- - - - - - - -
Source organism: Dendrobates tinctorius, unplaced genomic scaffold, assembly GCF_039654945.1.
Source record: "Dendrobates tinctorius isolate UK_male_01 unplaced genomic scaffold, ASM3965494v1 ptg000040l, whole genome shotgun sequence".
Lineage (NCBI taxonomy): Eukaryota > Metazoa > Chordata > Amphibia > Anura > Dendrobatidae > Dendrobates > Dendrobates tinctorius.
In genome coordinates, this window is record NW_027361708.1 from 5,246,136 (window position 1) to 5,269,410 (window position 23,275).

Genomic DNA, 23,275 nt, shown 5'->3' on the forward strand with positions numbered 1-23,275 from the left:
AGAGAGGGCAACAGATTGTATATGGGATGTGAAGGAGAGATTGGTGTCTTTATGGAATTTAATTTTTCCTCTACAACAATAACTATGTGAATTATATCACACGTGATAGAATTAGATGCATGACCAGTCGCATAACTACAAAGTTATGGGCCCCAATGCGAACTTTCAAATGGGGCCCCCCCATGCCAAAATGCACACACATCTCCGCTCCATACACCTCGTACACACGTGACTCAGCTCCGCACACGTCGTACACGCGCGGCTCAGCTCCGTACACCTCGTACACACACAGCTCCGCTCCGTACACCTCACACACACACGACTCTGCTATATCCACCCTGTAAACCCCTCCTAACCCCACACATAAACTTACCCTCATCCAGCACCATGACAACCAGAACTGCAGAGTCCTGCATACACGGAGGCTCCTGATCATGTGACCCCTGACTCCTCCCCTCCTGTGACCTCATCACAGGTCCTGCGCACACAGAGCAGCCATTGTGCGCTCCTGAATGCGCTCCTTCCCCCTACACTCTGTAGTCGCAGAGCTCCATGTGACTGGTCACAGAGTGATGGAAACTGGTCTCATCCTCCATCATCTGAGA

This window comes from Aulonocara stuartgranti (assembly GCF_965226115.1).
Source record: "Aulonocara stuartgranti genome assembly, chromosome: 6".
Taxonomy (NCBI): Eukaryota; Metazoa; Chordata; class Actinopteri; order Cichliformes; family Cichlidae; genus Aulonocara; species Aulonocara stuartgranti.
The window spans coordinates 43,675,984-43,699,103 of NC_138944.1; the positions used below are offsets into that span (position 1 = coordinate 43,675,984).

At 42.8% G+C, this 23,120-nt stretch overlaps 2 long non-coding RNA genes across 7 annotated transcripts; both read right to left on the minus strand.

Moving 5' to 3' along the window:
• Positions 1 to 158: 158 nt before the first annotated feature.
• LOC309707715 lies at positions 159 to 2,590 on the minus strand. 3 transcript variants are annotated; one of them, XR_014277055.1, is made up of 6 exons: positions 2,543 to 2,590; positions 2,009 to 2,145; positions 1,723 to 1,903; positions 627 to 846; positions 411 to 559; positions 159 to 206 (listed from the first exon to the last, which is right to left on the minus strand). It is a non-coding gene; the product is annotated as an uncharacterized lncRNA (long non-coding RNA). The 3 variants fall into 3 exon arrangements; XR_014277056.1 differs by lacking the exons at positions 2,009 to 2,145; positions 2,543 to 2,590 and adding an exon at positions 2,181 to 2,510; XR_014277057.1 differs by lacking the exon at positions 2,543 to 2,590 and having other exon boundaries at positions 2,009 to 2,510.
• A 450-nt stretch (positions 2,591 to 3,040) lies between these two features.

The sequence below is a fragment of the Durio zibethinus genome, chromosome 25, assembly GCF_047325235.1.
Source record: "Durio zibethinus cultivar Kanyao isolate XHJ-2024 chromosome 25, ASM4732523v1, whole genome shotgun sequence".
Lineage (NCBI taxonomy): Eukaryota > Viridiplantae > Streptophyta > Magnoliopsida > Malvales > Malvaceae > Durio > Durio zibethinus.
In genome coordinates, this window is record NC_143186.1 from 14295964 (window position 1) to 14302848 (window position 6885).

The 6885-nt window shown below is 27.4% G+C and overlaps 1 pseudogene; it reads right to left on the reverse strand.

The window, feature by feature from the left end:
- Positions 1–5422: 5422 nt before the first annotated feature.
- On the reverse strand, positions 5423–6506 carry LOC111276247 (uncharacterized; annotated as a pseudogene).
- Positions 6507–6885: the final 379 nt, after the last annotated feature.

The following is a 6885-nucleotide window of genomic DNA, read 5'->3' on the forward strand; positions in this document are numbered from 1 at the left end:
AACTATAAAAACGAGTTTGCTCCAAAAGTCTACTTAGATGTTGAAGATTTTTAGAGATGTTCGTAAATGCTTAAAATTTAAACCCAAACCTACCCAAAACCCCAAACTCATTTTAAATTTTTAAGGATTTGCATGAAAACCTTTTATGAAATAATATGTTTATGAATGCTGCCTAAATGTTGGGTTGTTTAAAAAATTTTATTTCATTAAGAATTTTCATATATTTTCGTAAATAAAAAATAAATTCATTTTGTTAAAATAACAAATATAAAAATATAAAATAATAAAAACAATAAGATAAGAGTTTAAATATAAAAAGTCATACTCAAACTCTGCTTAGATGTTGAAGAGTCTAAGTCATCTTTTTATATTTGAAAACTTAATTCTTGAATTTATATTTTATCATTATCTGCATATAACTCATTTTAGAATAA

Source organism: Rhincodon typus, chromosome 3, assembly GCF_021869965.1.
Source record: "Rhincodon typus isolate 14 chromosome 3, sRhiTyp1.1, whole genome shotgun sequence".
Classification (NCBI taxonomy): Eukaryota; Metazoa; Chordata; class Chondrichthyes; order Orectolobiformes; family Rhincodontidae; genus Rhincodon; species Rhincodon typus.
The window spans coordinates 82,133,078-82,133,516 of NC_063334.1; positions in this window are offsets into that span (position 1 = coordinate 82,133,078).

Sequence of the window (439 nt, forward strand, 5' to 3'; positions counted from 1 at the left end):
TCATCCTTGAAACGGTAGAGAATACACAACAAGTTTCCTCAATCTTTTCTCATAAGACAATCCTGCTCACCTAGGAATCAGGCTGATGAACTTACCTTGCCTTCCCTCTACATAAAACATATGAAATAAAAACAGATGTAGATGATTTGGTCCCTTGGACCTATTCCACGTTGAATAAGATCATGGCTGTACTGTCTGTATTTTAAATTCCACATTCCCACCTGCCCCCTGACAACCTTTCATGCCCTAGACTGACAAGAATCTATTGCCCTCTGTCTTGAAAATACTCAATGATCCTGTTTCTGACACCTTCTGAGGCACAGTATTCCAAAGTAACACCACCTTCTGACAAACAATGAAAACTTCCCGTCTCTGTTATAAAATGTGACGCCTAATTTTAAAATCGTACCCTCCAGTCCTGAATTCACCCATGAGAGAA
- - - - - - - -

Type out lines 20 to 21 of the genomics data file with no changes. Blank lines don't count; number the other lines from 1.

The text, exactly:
The 6885-nt window shown below is 27.4% G+C and overlaps 1 pseudogene; it reads right to left on the reverse strand.

The window, feature by feature from the left end: